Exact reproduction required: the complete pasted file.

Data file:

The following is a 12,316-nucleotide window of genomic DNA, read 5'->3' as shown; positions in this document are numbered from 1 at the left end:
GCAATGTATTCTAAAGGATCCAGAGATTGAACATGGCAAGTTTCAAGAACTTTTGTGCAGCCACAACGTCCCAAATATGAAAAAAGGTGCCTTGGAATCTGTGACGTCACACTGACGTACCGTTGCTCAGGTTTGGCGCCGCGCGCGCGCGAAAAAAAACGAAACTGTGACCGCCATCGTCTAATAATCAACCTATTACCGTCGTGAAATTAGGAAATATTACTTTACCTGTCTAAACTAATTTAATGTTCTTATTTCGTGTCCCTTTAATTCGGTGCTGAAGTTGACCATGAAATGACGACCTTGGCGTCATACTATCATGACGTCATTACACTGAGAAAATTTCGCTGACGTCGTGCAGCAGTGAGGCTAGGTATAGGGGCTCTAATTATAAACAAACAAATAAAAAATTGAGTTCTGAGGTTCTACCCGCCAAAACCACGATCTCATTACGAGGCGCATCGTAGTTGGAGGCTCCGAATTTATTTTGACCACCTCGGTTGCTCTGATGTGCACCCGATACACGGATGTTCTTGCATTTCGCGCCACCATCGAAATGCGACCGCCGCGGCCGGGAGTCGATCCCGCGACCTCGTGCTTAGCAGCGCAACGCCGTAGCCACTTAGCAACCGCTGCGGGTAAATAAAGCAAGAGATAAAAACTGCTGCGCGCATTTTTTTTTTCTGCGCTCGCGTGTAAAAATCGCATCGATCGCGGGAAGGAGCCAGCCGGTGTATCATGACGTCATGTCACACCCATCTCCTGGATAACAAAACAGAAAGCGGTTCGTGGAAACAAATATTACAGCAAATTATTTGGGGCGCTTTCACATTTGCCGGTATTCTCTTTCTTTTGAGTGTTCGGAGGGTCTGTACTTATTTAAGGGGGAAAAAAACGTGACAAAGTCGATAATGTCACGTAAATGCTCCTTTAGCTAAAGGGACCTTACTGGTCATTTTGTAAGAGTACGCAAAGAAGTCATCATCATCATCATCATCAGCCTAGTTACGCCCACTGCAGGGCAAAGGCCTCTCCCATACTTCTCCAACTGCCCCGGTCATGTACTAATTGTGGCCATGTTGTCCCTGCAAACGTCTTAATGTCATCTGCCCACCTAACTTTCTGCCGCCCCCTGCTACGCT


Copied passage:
The following is a 12,316-nucleotide window of genomic DNA, read 5'->3' as shown; positions in this document are numbered from 1 at the left end:
GCAATGTATTCTAAAGGATCCAGAGATTGAACATGGCAAGTTTCAAGAACTTTTGTGCAGCCACAACGTCCCAAATATGAAAAAAGGTGCCTTGGAATCTGTGACGTCACACTGACGTACCGTTGCTCAGGTTTGGCGCCGCGCGCGCGCGAAAAAAAACGAAACTGTGACCGCCATCGTCTAATAATCAACCTATTACCGTCGTGAAATTAGGAAATATTACTTTACCTGTCTAAACTAATTTAATGTTCTTATTTCGTGTCCCTTTAATTCGGTGCTGAAGTTGACCATGAAATGACGACCTTGGCGTCATACTATCATGACGTCATTACACTGAGAAAATTTCGCTGACGTCGTGCAGCAGTGAGGCTAGGTATAGGGGCTCTAATTATAAACAAACAAATAAAAAATTGAGTTCTGAGGTTCTACCCGCCAAAACCACGATCTCATTACGAGGCGCATCGTAGTTGGAGGCTCCGAATTTATTTTGACCACCTCGGTTGCTCTGATGTGCACCCGATACACGGATGTTCTTGCATTTCGCGCCACCATCGAAATGCGACCGCCGCGGCCGGGAGTCGATCCCGCGACCTCGTGCTTAGCAGCGCAACGCCGTAGCCACTTAGCAACCGCTGCGGGTAAATAAAGCAAGAGATAAAAACTGCTGCGCGCATTTTTTTTTTCTGCGCTCGCGTGTAAAAATCGCATCGATCGCGGGAAGGAGCCAGCCGGTGTATCATGACGTCATGTCACACCCATCTCCTGGATAACAAAACAGAAAGCGGTTCGTGGAAACAAATATTACAGCAAATTATTTGGGGCGCTTTCACATTTGCCGGTATTCTCTTTCTTTTGAGTGTTCGGAGGGTCTGTACTTATTTAAGGGGGAAAAAAACGTGACAAAGTCGATAATGTCACGTAAATGCTCCTTTAGCTAAAGGGACCTTACTGGTCATTTTGTAAGAGTACGCAAAGAAGTCATCATCATCATCATCATCAGCCTAGTTACGCCCACTGCAGGGCAAAGGCCTCTCCCATACTTCTCCAACTGCCCCGGTCATGTACTAATTGTGGCCATGTTGTCCCTGCAAACGTCTTAATGTCATCTGCCCACCTAACTTTCTGCCGCCCCCTGCTACGCT